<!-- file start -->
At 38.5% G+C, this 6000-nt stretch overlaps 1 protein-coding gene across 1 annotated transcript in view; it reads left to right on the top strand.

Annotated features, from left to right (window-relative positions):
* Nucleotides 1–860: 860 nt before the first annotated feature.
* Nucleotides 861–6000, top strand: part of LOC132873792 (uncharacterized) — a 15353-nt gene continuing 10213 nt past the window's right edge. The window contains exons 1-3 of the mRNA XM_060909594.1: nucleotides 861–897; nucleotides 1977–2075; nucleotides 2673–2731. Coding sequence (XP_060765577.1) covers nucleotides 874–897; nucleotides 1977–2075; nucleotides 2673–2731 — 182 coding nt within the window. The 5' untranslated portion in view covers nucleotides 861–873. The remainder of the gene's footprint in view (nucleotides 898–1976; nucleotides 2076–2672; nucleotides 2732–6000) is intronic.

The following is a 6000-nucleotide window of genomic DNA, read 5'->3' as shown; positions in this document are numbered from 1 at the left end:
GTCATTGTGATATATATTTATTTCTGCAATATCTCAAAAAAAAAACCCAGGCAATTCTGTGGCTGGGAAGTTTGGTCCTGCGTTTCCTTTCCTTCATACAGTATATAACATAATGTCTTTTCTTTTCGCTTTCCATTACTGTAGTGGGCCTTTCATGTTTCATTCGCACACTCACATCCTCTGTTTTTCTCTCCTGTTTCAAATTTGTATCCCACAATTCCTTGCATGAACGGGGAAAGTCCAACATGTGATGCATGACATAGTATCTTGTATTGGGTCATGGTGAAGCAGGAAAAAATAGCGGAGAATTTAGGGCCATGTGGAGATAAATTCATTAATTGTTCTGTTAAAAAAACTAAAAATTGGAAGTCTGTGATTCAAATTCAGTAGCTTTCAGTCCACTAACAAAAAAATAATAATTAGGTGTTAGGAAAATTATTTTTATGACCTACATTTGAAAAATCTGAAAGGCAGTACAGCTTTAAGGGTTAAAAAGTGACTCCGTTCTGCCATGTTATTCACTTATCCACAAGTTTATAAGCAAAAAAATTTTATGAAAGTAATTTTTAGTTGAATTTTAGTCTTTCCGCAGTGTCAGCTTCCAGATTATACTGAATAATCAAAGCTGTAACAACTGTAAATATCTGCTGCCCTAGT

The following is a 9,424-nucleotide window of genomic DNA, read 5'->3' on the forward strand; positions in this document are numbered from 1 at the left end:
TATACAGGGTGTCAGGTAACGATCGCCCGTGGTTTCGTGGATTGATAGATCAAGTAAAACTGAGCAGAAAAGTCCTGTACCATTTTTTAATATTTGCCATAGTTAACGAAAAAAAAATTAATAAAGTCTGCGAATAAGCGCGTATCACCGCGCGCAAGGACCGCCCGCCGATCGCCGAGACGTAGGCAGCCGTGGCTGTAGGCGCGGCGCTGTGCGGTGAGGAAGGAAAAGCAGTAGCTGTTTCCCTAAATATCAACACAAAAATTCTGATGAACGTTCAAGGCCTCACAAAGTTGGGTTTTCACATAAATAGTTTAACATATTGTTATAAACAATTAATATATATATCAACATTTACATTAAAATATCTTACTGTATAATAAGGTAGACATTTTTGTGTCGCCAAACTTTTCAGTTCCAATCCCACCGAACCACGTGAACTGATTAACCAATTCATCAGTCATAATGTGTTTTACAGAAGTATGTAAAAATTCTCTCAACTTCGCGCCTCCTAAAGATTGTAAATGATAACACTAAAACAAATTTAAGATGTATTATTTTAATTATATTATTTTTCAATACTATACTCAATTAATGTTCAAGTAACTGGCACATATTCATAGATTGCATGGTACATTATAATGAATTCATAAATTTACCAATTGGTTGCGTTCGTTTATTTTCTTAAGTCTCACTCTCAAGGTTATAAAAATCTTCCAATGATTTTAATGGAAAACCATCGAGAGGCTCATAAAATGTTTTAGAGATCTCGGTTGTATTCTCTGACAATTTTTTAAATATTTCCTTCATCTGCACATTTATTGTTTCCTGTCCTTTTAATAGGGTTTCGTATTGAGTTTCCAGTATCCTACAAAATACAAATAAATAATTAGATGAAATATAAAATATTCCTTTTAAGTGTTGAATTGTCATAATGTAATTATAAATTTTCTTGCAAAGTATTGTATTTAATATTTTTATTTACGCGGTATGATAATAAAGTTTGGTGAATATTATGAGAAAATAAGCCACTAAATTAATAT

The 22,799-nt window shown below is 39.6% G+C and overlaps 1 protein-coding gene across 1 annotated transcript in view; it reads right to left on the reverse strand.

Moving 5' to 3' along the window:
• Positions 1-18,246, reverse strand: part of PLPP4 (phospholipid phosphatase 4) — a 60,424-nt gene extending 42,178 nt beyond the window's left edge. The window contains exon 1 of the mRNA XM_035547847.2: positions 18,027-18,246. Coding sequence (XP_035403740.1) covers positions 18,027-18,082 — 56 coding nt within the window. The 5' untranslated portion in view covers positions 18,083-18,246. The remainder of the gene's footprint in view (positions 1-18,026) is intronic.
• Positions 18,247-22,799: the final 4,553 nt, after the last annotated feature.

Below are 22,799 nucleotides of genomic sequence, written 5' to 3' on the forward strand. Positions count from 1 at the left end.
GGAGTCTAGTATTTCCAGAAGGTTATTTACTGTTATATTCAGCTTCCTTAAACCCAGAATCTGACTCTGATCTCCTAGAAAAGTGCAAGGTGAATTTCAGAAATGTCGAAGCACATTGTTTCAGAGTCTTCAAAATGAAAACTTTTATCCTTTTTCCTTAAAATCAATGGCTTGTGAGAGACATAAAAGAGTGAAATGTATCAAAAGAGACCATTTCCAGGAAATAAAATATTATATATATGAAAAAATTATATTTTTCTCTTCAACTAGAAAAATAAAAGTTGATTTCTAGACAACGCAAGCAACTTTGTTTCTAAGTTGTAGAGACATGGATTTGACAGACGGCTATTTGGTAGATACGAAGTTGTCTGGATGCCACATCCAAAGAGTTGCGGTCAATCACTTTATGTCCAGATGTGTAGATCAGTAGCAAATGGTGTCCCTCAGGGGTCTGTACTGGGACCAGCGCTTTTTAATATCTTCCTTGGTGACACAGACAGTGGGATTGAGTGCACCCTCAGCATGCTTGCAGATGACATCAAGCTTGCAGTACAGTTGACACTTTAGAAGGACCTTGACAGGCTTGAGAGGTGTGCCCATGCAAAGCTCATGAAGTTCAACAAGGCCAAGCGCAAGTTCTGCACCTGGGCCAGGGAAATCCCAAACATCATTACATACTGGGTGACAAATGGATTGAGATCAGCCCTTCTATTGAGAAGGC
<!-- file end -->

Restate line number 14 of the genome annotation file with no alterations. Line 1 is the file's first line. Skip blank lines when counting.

GGAGTCTAGTATTTCCAGAAGGTTATTTACTGTTATATTCAGCTTCCTTAAACCCAGAATCTGACTCTGATCTCCTAGAAAAGTGCAAGGTGAATTTCAGAAATGTCGAAGCACATTGTTTCAGAGTCTTCAAAATGAAAACTTTTATCCTTTTTCCTTAAAATCAATGGCTTGTGAGAGACATAAAAGAGTGAAATGTATCAAAAGAGACCATTTCCAGGAAATAAAATATTATATATATGAAAAAATTATATTTTTCTCTTCAACTAGAAAAATAAAAGTTGATTTCTAGACAACGCAAGCAACTTTGTTTCTAAGTTGTAGAGACATGGATTTGACAGACGGCTATTTGGTAGATACGAAGTTGTCTGGATGCCACATCCAAAGAGTTGCGGTCAATCACTTTATGTCCAGATGTGTAGATCAGTAGCAAATGGTGTCCCTCAGGGGTCTGTACTGGGACCAGCGCTTTTTAATATCTTCCTTGGTGACACAGACAGTGGGATTGAGTGCACCCTCAGCATGCTTGCAGATGACATCAAGCTTGCAGTACAGTTGACACTTTAGAAGGACCTTGACAGGCTTGAGAGGTGTGCCCATGCAAAGCTCATGAAGTTCAACAAGGCCAAGCGCAAGTTCTGCACCTGGGCCAGGGAAATCCCAAACATCATTACATACTGGGTGACAAATGGATTGAGATCAGCCCTTCTATTGAGAAGGC